IV. How to Proceed after Appeal Initiated

A. Instructor Notification

The instructor must be notified of the appeal and given copies of all materials forwarded to the Grade Appeals Committee (Section 3.310.). The instructor may write a response to the student’s appeal and a rationale for the assignment of the grade, for the Grade Appeals file. A copy of such a response must also be provided to the student (Section 3.320).

 

B. Instructor’s Role

Usually the instructor provides the first appeals committee with a copy of the course syllabus and a memo about how the grade was determined. If this information is not in the file, the committee will probably wish to request that it be supplied. (Section 2.300)  Sometimes instructors provide a copy of the entire grade spreadsheet to show how the student’s grades compare with those of others in the class. If this is done, the instructor ought to blank out identifying information for the other students.

 

C. Role of the Chair of the Department or Program Grade Appeals Committee

Section 2.400 requires that all parties to an appeal shall be notified by the Committee Chair in writing of all responses and deadlines at all points of the appeal process and shall have full opportunity to comment in writing. The committee may consider only information available to all parties. Therefore all communications between members of the committee and either party to the appeal must be in writing, with a copy to the other party. Recipients of any communications have 10 instructional days from receipt of the communication to submit a response (Section 2.500).

 

D. Time Frames for Decisions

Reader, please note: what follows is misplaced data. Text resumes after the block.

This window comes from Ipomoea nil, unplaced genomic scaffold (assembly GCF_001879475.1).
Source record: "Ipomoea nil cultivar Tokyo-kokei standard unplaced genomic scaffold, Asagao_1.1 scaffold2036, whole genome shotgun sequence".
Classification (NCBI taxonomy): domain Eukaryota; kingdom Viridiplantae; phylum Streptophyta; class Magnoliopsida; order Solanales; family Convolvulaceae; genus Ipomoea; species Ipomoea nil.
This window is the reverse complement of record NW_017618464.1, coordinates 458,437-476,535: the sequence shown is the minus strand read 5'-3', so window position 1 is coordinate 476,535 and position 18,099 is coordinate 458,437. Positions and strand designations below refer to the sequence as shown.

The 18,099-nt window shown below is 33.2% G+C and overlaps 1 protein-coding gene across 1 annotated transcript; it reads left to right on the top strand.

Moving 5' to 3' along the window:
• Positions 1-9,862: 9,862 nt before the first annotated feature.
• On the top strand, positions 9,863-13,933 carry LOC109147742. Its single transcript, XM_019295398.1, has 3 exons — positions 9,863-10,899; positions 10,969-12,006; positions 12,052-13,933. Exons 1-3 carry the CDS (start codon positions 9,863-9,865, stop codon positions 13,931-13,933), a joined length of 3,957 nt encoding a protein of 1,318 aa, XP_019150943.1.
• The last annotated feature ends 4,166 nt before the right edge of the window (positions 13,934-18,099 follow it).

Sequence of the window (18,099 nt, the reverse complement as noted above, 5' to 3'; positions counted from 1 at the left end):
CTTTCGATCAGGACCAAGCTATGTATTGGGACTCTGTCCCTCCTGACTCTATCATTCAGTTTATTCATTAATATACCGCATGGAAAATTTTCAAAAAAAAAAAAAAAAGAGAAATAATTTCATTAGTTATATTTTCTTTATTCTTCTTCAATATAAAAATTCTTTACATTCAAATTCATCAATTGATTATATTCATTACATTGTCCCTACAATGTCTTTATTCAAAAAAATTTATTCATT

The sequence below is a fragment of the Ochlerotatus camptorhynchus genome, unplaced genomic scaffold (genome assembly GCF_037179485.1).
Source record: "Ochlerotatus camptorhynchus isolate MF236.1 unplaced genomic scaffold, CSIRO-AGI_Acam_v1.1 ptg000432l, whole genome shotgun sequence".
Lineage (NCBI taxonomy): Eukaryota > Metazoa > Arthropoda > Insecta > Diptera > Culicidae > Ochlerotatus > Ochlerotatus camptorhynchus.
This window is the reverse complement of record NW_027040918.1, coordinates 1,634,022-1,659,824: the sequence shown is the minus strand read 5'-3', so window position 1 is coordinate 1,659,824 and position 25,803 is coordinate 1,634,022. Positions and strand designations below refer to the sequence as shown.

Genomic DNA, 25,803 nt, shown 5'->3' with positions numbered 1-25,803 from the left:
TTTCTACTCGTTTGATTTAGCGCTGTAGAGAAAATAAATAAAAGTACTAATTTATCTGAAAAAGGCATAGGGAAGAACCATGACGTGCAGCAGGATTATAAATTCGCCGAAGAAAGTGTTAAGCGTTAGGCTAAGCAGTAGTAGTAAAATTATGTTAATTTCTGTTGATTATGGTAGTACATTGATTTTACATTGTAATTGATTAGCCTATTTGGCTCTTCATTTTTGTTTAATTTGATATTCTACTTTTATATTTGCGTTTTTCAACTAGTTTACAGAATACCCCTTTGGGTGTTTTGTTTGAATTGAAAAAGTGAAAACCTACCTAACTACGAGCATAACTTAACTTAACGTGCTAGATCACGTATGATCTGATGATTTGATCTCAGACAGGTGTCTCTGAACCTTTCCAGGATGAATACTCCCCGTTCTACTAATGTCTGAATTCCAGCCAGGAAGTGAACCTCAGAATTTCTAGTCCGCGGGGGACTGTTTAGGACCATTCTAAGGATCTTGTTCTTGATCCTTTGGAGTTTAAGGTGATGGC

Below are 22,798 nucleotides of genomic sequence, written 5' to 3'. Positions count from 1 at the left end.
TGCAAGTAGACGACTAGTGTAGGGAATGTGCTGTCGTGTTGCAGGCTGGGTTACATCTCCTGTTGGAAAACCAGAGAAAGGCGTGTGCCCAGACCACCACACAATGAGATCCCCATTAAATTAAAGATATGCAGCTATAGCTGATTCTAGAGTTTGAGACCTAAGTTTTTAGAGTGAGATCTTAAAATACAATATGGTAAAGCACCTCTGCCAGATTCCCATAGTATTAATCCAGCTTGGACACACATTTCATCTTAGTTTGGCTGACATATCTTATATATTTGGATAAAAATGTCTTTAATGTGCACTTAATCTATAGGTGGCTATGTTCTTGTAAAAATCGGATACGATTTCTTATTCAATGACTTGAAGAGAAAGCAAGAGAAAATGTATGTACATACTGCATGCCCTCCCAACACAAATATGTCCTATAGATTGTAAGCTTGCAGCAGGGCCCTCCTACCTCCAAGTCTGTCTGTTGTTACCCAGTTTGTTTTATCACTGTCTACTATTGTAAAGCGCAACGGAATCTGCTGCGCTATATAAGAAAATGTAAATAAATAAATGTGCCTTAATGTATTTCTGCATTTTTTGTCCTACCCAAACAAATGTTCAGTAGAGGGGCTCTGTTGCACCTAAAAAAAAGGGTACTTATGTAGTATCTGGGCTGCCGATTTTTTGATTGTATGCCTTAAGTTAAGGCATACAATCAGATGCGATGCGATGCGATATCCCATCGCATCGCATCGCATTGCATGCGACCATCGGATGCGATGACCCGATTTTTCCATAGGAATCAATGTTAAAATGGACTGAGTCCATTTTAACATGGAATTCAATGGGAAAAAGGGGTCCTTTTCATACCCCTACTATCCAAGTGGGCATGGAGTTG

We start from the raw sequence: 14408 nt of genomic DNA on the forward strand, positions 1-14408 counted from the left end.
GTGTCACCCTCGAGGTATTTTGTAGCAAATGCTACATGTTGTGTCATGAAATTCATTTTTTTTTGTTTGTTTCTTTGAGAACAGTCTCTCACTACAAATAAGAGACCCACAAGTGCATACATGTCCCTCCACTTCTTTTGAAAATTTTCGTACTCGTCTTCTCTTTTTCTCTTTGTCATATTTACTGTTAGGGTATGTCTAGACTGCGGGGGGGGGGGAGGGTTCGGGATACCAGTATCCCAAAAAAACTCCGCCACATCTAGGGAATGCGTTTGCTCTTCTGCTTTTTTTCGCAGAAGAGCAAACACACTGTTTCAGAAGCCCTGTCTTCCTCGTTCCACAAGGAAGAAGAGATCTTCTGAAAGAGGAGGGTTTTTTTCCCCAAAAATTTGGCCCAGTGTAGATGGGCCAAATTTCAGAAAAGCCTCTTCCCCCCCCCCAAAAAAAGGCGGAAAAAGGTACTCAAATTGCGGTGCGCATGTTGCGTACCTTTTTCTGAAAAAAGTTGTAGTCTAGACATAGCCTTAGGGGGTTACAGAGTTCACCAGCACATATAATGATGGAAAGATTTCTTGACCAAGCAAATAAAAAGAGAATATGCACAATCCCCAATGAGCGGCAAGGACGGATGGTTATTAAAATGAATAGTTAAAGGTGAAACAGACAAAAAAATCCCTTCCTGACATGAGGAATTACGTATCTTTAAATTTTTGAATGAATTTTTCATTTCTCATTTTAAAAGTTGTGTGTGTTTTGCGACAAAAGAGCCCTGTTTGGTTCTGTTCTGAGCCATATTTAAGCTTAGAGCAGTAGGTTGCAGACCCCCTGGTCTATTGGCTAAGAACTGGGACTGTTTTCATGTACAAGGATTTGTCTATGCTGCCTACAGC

If either party does not supply appropriate grade appeal information within a reasonable time when requested by a committee, then that committee may base its decision on the corresponding information supplied by the other party (Section 2.300).

 

E. Confidentiality and Oral Arguments

Since all grade appeal information is confidential (Section 1.600), no one other than committee members should be present at committee deliberations, except when Department and College committee procedures permit oral arguments. The decision about whether oral arguments are allowed should be part of the official procedures of the department or college committee, not decided on an individual basis. Appellants sometimes ask that an attorney be present at committee deliberations; the policy allows that only when oral arguments are specifically allowed. If oral arguments are allowed, the committee should have a procedure to ensure that any additional information be made available to the other party (Section 2.400) and become part of the official file.

 

If oral arguments are allowed, the student may be accompanied by an advisor and the advisor may be privy to confidential information relevant to the case (Section 1.700).

 

Nothing in the policy allows for oral arguments at the University level.

 

F. Reports of Findings

Committees at all levels must prepare a written report of their findings and decision. Copies of that report must be sent to: (1) the student; (2) the instructor; (3) the chair of the instructor’s home department; (4) committee members. The report should indicate to either party how to appeal at the next level and where the grade appeal policy can be found for further consultation. The policy is on the Academic Senate website under Policies.

 

V. Next Level of Appeal

A. Right to Further Appeal

After a decision by the Department, Program, or College committee, either party may request that the appeal go forward to the next level. If such a request is made, both parties must be given an opportunity for rebuttal and the rebuttal(s) must be included in the file that is forwarded. If either party submits a rebuttal statement, the other party must be given an opportunity to respond to it (Section 2.400).

 

B. Time Frame for Appeal

Each party has 10 instructional days from receipt of the report or of a rebuttal statement, to submit a rebuttal (Sections 2.500, 2.400). When either party requests that the appeal proceed to the next level, the department or college should forward the file promptly, as soon as any rebuttal or response has been received or the 10-day deadline has passed. The file must include the student’s original appeal and supporting documents, all additional materials considered by committees at the previous level(s), any rebuttal statements, and the letter(s) setting forth committee findings and recommendations.